HOUSTON – Downtown’s old Houston Club Building was imploded Sunday, clearing the way for Skanska to develop the 35-story Capitol Tower in downtown
Skanska, which has several office projects under way in Houston, is developing a 750,000-SF office tower to be built at 808 Capitol Street in block bounded by Rusk, Milam and Travis streets.
In order to meet the highest standards for Green building, Skanska said it is recycling tons of steel and concrete from the Houston Club building demolition.
“Consistent with its focus on sustainability, Skanska will divert a minimum of 85 percent of the project’s demolition debris material from landfills. Capitol Tower is the first Houston development to be awarded LEED v4 Platinum precertification from the U.S. Green Building Council,” Skanska said in a recent press release.
The 18-story Houston Club building, built in the 1950s, was imploded by the D.H. Griffin firm, a demolition contractor.
Skanksa has been working toward this implosion for months, removing exterior brick and windows and performing asbestos abatement.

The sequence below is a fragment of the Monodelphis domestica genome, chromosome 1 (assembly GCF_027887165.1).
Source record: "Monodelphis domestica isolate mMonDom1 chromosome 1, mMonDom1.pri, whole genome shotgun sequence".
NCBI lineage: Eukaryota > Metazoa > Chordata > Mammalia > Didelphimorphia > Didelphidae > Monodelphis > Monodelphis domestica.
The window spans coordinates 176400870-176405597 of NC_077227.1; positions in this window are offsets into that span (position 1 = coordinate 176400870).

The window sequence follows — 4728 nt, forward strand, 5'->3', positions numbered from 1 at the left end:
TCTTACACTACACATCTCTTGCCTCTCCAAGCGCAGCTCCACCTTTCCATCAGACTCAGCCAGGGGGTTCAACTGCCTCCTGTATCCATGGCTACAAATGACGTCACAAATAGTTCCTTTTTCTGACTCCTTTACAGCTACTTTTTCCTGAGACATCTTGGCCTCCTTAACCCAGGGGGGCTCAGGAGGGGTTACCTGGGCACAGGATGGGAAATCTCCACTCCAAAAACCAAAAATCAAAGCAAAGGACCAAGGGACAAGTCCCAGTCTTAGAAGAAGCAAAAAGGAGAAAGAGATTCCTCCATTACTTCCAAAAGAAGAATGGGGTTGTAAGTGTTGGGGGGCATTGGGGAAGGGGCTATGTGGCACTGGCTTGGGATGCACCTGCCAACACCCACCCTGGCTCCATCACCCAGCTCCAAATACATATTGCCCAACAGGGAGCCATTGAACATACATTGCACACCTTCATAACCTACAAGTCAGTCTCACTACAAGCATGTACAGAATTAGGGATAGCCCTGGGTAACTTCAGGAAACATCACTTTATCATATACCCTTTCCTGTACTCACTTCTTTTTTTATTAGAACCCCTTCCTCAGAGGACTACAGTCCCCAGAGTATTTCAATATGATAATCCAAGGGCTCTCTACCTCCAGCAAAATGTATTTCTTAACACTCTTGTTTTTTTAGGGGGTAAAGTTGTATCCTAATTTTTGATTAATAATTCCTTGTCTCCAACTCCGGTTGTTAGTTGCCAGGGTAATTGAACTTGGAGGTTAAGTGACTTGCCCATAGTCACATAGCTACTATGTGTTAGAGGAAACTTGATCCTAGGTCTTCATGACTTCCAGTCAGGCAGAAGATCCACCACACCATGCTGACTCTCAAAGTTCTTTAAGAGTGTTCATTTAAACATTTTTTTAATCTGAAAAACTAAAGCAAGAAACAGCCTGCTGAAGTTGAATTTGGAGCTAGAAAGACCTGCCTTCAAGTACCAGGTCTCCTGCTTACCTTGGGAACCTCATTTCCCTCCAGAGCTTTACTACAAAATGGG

Skanska’ new Capitol Tower will be rising on the Houston skyline as the Houston office market is strong. Average downtown Class A rental rates went up 5 percent in the last quarter to $42.52 per square foot, Colliers International reports.
A couple of blocks from the Skanska site, Hines is constructing a 1 million square foot building at the corner to Main Street and Texas Avenue.
The Capitol Tower, designed by Gensler, will be one of the first new office towers in the nation to receive the LEED v4 Platinum certification.
LEED v4 is the latest version of the LEED green building program. Skanska’s Capitol Tower is one of only 122 beta projects worldwide using the new LEED v4 standards.
Capitol Tower’s sustainable features include:
- a high-performance building façade that significantly reduces solar gain;
- daylight harvesting technology that can significantly reduce energy usage;
- 90 percent access to daylight and views for tenants;
- a garage with occupancy lighting sensors and a green rooftop;
- alternative vehicle charging stations.